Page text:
Background: Bloodstream infection (BSI) is one of serious complications after allogeneic hematopoietic cell transplantation (HCT). Several risk factors have been described in previous reports. They included elderly patients, myeloid malignancies, myeloablative conditioning and HLA mismatch. In recent years, the number of umbilical cord blood used as an alternative donor source is rapidly increasing. The interval between transplant and neutrophil engraftment after umbilical cord blood transplantation (UCBT) is longer than that of other stem cell sources, and bacterial infections are one of the most serious concerns after UCBT. However, studies that focus on the impact of donor source on the incidence of BSI and include sufficient number of UCBT are lacking. In the study, we aimed to analyze the impact of umbilical cord blood on the development of BSI after allogeneic HCT retrospectively.

Patient and Method: We retrospectively studied the patients who received transplant as first allogeneic HCT in Toranomon Hospital between Apr 2003 and Mar 2014. We analyzed the incidence of BSI that occurred within 100 days after transplant. BSI was defined as isolation of a bacterial or fungal pathogen from at least 1 blood culture, with the exception of coagulase-negative staphylococci (CNS) and normal contaminants (Corynebacterium species, Lactobacillus species, Bacillus species and Propionibacterium species), which required 2 separate blood cultures with the same antibiogram, to be considered a true infection. BSI was considered polymicrobial, if 2 or more pathogens were isolated in a single blood culture. The patients whose blood culture was positive within 2 weeks before transplant and the patients whose performance status (PS) were 4 before transplant were excluded.

Result: A total of 1032 patients were extracted. Donors were related peripheral blood stem cell and/or bone marrow (r-PB/BM) in 155 patients, unrelated BM (ur-BM) in 243, and unrelated umbilical cord blood (ur-CB) in 634. The median age of recipient was 49 years (range, 16 - 82). Underlying diseases were as follows; AML (n=458), MDS (n=83), CML (n=30), MPN (n=15), MDS/MPN (n=13), ALL/LBL (n=134), CLL (n=3), AUL (n=9), NHL (n=162), HL (n=17), ATL (n=53), MM (n=16), AA (n=35) and others (n=4). The cumulative incidence of BSI was 47.6% (95% confidence interval, 44.5 - 50.6%) at 100 days after allogeneic HCT. The median onset of first BSI was day 7 (range, 0 - 99) after transplant. In 491 patients who developed BSI, a single pathogen was isolated in 409 patients (gram-positive cocci: GPC in 257, gram-negative rod: GNR in 112, gram-positive rod: GPR in 31, fungus in 9). Of the 491 patients with BSI, two pathogens were isolated in 74 patients (two GPCs in 37, one GPC & one GNR in 20, one GPC & one GPR in 13, two GNRs in 3, one GNR & one GPR in 1) and three pathogens were isolated in 8 patients (three GPCs in 5, two GPCs & one GNR in 1, two GPCs & one GPR in 1, one GPC & two GNRs in 1). Of the 581 isolates, GPCs accounted for 66%. The most frequent isolates in GPCs and GNRs were Staphylococcus epidermidis (34% in GPCs) and Pseudomonas aeruginosa (33% in GNRs), respectively. The cumulative incidence of BSI after transplants from r-PB/BM, ur-BM, ur-CB was 31.7%, 35.0%, 56.3%, respectively (p<0.01). In univariate analysis, age (>49 vs. ≤49, p<0.01), PS (2-3 vs. 0-1, p<0.01), hematologic disease (myeloid vs. others, p=0.01), disease status (not in CR vs. in CR, p<0.01), conditioning regimen (MAC vs. RIC, p<0.01), donor source (ur-CB vs. rPB/BM and ur-BM, p<0.01) had impact on the cumulative incidence of BSI. In multivariate analysis, ur-CB was identified as the most significant risk factor for the development of BSI (hazard ratio 1.60, 95% confidence interval 1.34 - 1.92, p=0.00000017).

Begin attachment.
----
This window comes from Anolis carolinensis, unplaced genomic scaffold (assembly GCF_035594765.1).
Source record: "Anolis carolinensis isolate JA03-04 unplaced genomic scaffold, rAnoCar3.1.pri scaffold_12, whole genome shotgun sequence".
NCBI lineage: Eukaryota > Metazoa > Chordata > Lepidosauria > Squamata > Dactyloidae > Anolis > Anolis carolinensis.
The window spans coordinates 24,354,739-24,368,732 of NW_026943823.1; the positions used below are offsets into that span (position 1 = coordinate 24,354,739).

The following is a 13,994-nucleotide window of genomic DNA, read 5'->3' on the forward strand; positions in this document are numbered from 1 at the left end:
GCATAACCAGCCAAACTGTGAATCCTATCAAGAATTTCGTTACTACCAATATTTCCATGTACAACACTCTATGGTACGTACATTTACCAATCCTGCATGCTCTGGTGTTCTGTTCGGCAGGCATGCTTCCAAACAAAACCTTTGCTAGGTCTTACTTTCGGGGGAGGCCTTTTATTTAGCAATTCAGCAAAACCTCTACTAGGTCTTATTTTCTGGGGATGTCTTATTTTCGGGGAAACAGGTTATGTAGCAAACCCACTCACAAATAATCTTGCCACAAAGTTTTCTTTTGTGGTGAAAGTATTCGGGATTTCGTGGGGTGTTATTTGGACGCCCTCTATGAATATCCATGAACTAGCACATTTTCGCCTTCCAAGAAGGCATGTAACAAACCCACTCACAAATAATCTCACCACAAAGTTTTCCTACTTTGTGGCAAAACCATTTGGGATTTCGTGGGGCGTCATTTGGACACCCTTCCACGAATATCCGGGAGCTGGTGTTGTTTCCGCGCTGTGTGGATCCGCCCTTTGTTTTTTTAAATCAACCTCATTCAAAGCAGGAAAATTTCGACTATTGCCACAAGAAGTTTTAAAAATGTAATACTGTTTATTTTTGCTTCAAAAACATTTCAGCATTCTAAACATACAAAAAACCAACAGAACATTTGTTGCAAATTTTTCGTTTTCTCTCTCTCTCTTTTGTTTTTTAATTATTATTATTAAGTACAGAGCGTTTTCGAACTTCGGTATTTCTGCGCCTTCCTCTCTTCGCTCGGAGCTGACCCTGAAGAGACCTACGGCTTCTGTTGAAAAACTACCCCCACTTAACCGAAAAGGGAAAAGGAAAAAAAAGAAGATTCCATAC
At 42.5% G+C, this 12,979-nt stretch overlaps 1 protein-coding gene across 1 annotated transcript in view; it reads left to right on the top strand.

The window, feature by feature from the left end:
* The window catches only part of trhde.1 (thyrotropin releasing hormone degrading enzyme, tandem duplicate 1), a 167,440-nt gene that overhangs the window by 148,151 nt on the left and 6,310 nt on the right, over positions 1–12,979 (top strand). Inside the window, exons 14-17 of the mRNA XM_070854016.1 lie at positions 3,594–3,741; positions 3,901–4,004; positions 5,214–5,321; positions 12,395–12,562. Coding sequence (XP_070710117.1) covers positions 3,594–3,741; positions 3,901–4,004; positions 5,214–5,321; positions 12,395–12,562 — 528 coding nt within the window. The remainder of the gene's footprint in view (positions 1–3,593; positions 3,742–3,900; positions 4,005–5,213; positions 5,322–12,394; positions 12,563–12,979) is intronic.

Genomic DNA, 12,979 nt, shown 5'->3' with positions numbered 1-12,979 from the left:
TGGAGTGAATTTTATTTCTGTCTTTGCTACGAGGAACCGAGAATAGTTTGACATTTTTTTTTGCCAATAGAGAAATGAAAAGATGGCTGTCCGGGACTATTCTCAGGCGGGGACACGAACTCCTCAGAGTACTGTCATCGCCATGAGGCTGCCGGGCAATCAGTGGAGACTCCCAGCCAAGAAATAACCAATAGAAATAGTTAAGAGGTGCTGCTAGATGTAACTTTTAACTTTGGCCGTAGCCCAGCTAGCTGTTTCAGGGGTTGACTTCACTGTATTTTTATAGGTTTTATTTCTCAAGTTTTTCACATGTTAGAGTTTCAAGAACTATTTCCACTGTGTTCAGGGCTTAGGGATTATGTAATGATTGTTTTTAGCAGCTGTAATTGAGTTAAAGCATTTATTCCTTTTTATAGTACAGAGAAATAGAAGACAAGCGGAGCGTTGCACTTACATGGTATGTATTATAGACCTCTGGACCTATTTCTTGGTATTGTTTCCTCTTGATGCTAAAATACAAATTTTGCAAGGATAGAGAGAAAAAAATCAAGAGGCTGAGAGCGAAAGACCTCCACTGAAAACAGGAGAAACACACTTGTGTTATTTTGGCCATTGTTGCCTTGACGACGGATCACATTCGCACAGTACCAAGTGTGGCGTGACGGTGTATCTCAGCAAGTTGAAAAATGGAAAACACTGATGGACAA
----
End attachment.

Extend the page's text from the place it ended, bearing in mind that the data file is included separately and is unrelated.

Conclusion: The study included 634 UCBT and it allowed us to clarify the impact of umbilical cord blood on the development of BSI. We concluded that umbilical cord blood was the most significant risk factor for BSI after allogeneic HCT. BSI should be recognized as a serious complication that emerges in more than a half of recipients in the early phase after UCBT.


No relevant conflicts of interest to declare.

Author notes


Asterisk with author names denotes non-ASH members.